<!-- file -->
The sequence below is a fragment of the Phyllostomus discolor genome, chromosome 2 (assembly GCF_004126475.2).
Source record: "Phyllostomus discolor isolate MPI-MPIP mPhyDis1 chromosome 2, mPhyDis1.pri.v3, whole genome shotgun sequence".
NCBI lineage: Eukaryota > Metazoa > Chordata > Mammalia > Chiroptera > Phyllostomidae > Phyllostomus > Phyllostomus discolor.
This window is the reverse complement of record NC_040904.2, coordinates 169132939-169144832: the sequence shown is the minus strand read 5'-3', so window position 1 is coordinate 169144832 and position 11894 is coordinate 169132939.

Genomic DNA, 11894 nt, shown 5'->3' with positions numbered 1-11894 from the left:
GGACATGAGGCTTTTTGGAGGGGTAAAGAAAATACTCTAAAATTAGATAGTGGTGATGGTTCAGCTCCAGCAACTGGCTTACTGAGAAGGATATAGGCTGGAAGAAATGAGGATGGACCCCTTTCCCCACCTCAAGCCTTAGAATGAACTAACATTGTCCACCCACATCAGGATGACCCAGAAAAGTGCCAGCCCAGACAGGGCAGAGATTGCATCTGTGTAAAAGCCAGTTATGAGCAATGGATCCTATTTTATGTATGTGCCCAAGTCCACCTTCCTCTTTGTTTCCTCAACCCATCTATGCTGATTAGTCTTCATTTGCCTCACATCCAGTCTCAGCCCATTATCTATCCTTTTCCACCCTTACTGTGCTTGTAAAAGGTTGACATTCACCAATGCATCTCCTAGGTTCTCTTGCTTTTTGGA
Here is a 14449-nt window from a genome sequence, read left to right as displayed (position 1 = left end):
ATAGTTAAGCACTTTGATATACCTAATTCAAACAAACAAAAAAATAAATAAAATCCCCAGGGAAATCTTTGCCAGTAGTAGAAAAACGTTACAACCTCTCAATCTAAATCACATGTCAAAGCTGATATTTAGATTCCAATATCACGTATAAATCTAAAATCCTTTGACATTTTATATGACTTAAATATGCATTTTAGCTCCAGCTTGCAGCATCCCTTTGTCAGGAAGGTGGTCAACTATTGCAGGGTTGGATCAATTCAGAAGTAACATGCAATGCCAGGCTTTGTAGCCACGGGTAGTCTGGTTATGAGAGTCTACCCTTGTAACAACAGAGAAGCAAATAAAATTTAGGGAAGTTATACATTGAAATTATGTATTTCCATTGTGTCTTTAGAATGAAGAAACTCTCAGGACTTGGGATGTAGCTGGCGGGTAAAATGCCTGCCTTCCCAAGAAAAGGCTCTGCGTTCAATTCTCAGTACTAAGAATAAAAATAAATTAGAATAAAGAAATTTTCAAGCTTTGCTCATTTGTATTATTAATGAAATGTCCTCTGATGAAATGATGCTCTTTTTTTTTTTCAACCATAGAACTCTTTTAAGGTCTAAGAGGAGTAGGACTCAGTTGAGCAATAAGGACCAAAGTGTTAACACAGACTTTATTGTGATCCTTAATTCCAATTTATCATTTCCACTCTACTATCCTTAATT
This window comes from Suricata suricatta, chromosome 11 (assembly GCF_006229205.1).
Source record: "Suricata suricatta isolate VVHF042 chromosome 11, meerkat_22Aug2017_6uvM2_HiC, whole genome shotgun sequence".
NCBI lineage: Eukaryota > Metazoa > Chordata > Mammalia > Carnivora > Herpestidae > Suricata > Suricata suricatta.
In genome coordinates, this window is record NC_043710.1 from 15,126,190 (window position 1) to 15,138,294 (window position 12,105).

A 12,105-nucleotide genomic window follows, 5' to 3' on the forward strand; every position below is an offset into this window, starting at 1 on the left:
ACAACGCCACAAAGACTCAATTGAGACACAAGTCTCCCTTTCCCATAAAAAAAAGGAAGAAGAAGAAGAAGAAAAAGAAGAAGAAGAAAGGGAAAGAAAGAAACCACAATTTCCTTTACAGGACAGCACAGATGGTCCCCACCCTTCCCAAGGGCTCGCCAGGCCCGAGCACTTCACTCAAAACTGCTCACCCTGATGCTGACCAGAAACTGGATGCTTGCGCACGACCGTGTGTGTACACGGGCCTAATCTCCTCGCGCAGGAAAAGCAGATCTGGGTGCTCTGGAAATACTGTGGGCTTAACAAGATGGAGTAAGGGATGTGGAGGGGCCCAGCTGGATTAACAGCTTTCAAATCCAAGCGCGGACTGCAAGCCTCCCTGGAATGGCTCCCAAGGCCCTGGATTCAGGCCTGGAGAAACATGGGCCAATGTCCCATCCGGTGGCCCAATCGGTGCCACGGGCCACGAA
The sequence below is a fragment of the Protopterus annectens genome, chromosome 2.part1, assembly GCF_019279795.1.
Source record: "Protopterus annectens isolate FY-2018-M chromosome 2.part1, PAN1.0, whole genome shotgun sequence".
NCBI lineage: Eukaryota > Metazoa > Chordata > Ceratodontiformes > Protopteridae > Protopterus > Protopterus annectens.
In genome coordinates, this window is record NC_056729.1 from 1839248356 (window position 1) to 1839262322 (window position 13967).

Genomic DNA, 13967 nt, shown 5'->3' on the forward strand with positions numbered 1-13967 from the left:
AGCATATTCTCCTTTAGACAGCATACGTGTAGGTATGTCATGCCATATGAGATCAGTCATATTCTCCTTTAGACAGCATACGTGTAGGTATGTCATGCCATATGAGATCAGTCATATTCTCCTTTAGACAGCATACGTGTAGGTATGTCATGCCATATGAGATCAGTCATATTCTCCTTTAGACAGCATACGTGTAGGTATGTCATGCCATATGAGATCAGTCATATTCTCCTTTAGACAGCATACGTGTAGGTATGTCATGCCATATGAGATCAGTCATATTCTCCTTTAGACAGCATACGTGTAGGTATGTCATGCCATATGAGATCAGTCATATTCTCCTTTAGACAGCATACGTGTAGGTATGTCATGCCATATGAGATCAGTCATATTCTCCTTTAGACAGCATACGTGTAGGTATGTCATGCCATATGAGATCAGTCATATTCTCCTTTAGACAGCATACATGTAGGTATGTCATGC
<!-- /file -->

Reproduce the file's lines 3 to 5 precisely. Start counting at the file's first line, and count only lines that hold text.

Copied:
NCBI lineage: Eukaryota > Metazoa > Chordata > Mammalia > Chiroptera > Phyllostomidae > Phyllostomus > Phyllostomus discolor.
This window is the reverse complement of record NC_040904.2, coordinates 169132939-169144832: the sequence shown is the minus strand read 5'-3', so window position 1 is coordinate 169144832 and position 11894 is coordinate 169132939.

Genomic DNA, 11894 nt, shown 5'->3' with positions numbered 1-11894 from the left: